After the first logistic regression, continuous variables that remained in the model were examined using supervised optimal binning techniques.11 Optimal binning is a process by which a continuous variable is discretized against a binary outcome using entropy weighting to determine whether there is a point (or points) in the continuous variable where the variable can be grouped according to its impact on the outcome variable. The impact of discretizing the continuous data points was analyzed by looking at the receiver operator curves (ROCs) for models derived from the continuous and discrete variables (Figure 2). The binary variables replaced the continuous variables in a forward-entry logistic regression model with the same training set to derive a scoring model. Resulting beta coefficients were used to derive a points system for pre-ECMO variables to be added together to create the Pittsburgh Index for Pre-ECMO Risk (PIPER). The PIPER score was then used as the sole input to a logistic regression model, creating a linear equation, r =a × PIPER + constant, to give the probability for death before hospital discharge as defined by Pr(death) = er/(1 + er). A receiver operating characteristic (ROC) for the probability of death versus survival in the validation data set was computed to determine the accuracy of the iterations of the PIPER model to predict hospital mortality. On-ECMO data, including length of time on ECMO and associated complications were examined with respect to the PIPER score. An augmented score (PIPER+) was created to include broad classifications of complications (e.g., mechanical, neurologic, hematologic). Logistic regression with the PIPER+ was performed and ROC generated. Comparisons of the area under ROC (AUROC) for each model tested were performed.12
Univariate analysis of the pre-ECMO data revealed 26 variables related to hospital survival (p < 0.25; Table 1). Variables that did not appear related (p > 0.25) were not included in the table or further analyses. Because of the large N for the dataset, many variables were found to be significantly associated despite having similar medians, which is the reason that a multivariate model was used to isolate the independent factors impacting survival. All variables in Table 1 were placed in the model except race, sex, and SVO2, and SPO2. Although they appear to show some relationship to patient survival, race and sex were excluded because they are not clinical variables that indicate the current severity of illness of a patient. SVO2 and SPO2 were excluded because these variables were recorded in only a small percentage of the data set, and significantly limited the number of patients that could be entered into the regression. Of the 3,410 patients that were selected as the training set, 1,501 had complete data and were used to generate the model.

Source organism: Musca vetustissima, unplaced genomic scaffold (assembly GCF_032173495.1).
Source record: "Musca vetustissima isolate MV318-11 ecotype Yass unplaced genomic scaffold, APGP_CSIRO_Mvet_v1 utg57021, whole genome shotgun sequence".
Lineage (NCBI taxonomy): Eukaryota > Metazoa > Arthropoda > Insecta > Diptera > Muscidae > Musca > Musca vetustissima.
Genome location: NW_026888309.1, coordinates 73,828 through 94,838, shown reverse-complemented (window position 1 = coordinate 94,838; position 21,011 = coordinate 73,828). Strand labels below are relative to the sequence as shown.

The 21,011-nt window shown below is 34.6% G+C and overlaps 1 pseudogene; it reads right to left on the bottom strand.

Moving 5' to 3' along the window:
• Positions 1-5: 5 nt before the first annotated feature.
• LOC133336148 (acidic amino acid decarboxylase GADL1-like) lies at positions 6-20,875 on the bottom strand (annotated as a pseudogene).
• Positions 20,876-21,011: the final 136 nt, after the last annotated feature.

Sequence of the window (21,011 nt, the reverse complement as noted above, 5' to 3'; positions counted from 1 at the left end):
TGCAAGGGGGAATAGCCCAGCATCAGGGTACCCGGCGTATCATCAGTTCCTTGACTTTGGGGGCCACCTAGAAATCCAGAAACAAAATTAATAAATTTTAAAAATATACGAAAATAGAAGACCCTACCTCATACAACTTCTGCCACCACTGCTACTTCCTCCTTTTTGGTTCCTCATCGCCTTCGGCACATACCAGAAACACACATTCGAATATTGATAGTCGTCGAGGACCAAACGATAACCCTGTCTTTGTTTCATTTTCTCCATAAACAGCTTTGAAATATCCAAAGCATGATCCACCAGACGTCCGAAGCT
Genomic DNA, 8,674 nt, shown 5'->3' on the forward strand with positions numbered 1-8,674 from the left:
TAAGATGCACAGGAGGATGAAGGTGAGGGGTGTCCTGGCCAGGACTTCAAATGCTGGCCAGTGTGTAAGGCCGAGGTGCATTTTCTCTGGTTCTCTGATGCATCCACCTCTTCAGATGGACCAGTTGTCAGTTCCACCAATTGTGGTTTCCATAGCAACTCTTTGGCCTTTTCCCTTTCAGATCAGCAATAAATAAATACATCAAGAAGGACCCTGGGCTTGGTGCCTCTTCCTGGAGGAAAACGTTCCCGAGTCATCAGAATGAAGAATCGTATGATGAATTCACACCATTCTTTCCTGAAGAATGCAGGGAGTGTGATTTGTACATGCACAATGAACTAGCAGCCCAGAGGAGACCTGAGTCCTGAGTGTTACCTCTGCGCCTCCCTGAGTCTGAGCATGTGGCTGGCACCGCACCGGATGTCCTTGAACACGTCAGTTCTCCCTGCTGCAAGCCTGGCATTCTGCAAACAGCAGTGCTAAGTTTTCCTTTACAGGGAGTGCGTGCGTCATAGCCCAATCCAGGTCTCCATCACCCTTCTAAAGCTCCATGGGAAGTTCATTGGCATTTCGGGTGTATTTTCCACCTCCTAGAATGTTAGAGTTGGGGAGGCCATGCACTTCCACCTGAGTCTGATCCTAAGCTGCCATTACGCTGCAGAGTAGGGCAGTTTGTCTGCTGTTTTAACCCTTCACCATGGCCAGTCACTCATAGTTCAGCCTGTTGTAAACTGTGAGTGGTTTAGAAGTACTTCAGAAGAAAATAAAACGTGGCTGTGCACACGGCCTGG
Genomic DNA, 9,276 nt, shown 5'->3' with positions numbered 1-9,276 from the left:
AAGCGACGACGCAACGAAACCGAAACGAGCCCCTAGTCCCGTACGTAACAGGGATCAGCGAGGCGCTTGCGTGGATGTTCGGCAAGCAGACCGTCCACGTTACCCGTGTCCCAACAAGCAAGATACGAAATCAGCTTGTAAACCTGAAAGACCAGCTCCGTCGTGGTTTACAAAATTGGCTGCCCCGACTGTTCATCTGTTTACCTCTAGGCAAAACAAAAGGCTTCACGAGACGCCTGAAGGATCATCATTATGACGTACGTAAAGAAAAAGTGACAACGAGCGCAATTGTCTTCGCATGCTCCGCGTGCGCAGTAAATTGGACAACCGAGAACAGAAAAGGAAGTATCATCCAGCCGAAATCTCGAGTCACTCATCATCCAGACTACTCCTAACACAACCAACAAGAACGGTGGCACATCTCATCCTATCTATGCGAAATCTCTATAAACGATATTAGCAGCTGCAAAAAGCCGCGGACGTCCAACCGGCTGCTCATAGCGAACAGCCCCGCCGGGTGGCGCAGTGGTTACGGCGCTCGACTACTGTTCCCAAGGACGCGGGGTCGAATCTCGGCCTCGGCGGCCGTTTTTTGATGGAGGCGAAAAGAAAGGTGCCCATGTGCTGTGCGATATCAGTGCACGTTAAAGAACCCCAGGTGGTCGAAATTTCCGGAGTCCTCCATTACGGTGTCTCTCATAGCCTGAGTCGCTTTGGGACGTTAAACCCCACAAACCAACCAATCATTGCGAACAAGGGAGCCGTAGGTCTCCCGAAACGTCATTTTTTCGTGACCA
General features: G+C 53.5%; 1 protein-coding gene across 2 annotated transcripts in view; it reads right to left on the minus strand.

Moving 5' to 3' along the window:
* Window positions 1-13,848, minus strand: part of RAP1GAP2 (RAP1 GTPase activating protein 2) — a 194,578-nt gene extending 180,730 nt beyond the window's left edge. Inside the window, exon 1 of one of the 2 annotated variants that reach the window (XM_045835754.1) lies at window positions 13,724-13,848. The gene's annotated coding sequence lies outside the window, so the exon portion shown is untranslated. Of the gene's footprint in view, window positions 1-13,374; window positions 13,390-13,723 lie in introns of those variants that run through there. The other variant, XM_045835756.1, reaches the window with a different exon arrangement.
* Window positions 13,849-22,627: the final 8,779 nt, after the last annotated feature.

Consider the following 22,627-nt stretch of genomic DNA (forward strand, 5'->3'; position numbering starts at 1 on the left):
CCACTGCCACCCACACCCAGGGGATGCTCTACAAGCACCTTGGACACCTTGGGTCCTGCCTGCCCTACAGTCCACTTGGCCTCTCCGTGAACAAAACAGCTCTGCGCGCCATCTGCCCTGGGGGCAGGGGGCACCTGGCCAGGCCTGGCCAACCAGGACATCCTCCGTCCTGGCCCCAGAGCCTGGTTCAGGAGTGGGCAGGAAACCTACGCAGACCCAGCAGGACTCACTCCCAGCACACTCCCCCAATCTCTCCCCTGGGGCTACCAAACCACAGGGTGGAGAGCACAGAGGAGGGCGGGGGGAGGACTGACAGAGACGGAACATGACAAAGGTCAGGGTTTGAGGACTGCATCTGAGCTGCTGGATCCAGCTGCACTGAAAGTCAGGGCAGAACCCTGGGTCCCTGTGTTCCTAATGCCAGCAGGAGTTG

After the first binary logistic regression, the pre-ECMO variables that remained in the model were as follows: Apgar at 5 minutes, birth weight, age, FiO2, pH, pO2, inhaled nitric oxide (iNO), Hours from intubation until ECMO, and mean arterial pressure. This model had a Hosmer-Lemeshow result of p = 0.921, which indicated a good fit. For the continuous variables in the model, the optimal binning algorithm was performed for each variable against survival to discharge, and the results are found in Table, Supplemental Digital Content 1 (http://links.lww.com/ASAIO/A100). Optimal binning algorithms were unsuccessful for FiO2 and time from Intubation to ECMO, which indicated that the algorithm could not find a specific point where each variable conferred a survival advantage.
Forward-entry logistic regression was then performed on the binned variables and the remaining continuous variables (FiO2 and time from intubation to ECMO), which resulted in a model that retained all the binned variables. The continuous variables FiO2 and time from intubation to ECMO were found to be no longer sufficient to remain in the model when the binned variables were employed. The Hosmer-Lemeshow statistic (p = 0.166) indicated that the model fit was adequate. Furthermore, AUROC for the original continuous variable model (0.74, 0.72–0.77) and the model containing the optimally binned variables (0.73, 0.71–0.76) were not statistically different (Figure 2), which indicated that we were able to preserve the sensitivity and specificity of the model without these two variables. The beta coefficients of each of the variables in the model (see Table, Supplemental Digital Content 2, http://links.lww.com/ASAIO/A101) were used to create the PIPER score (Table 2).